In a recent blog post, Fred Wilson of Union Square Ventures explains the various type of entities you’ll find in the wild ‘nd wacky corporate world. Sound boring? Well, that depends if you’re a StartupBook reader for our gossip-rag pieces or for our entrepreneur advice.
First, you should consider the fact that incorporating as a company may not be in your best interests — like if you’re a seller on Etsy or eBay.
If you do make your business official, you want to ensure there are clear boundaries between your identity and your company, particularly with liability. Make sure you limit your liability with issues like accounting, services to be rendered, and lawsuits. You don’t want to get thrown in the slammer for a company delivery error.
With taxes, you can either establish yourself as a “flow through entity” or a “tax paying entity.” Flow through entities pass their income and tax obligation to the owners of the business — meaning you’re liable if the checks to Uncle Sam aren’t cashed. Many local restaurants and merchants are flow through entities. Tax paying entities pay corporate-level taxes — these are most major tech companies.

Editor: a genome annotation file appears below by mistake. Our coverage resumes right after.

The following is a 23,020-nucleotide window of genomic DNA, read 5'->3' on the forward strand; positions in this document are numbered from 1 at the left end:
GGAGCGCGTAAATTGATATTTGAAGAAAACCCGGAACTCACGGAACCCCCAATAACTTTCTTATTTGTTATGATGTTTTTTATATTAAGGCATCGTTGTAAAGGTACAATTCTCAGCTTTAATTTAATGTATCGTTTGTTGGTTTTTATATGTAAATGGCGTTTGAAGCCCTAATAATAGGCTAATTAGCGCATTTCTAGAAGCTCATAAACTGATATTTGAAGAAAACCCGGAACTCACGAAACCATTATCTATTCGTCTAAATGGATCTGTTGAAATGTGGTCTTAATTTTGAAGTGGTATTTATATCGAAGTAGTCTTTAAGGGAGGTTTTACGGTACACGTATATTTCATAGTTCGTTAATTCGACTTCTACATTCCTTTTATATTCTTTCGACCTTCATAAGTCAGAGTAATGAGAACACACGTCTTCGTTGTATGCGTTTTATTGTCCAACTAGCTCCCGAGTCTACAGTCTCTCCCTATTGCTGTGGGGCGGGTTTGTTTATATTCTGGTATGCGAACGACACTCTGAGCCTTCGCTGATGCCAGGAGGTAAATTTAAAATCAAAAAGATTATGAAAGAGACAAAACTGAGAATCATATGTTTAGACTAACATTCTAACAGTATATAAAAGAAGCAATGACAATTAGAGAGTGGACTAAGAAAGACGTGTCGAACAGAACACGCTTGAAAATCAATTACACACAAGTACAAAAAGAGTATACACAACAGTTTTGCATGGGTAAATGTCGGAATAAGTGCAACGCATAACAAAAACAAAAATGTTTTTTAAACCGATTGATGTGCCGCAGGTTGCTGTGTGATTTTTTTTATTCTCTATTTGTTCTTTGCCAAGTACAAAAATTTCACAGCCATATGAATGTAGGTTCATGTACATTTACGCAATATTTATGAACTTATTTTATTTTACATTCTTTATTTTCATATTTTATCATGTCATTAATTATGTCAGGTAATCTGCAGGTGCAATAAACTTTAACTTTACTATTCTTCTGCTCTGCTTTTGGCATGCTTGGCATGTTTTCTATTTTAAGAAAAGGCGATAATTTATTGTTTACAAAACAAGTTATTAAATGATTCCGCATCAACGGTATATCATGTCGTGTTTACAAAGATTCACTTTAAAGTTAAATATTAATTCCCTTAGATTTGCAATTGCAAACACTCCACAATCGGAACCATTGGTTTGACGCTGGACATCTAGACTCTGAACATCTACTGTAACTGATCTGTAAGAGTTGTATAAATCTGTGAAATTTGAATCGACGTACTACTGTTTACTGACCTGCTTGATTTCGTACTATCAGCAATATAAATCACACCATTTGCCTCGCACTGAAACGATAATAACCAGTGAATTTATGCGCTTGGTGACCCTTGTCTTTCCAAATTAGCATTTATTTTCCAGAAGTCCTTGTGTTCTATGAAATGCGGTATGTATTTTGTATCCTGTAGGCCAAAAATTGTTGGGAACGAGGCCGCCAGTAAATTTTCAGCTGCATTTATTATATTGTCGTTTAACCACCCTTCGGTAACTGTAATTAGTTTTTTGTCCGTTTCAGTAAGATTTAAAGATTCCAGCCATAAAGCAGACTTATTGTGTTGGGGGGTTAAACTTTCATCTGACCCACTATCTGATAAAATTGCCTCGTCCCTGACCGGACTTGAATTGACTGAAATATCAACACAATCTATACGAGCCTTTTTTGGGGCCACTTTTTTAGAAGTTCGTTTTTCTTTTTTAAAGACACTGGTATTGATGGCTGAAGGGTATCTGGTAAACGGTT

If you are considering splitting ownership with a partner, or taking on outside investments, you’ll need to be incorporated as well.
Most startups become Limited Liability Companies (LLCs), which allow companies to be recognized as corporations in terms of liability, take on outside investments, and have “flow through” taxes.
LLCs can eventually grow into C Corporations, which is the status of all our favorite public stocks. These provide more advances methods of splitting ownership and raising capital, and are officially “tax paying entities,” meaning the founders are no longer personally responsible for taxes.
A “hybrid” of an LLC and a C Corporation is the S Corporation, which is a “flow through entity” with one class of stock and less than 100 shareholders.
Yet another corporate creature is the Limited Partnership (LP), which are “flow through entities” you may recognize as Bloomberg LP and many venture capital funds. LPs give investors limited liability, while the General Partners hold most of the liability.
If you’re an investor, make sure you know what sort of liability and tax ownership you are getting into. If you’re a founder, make sure you protect yourself from too much liability.
But most importantly: “Get a good lawyer and tax advisor.”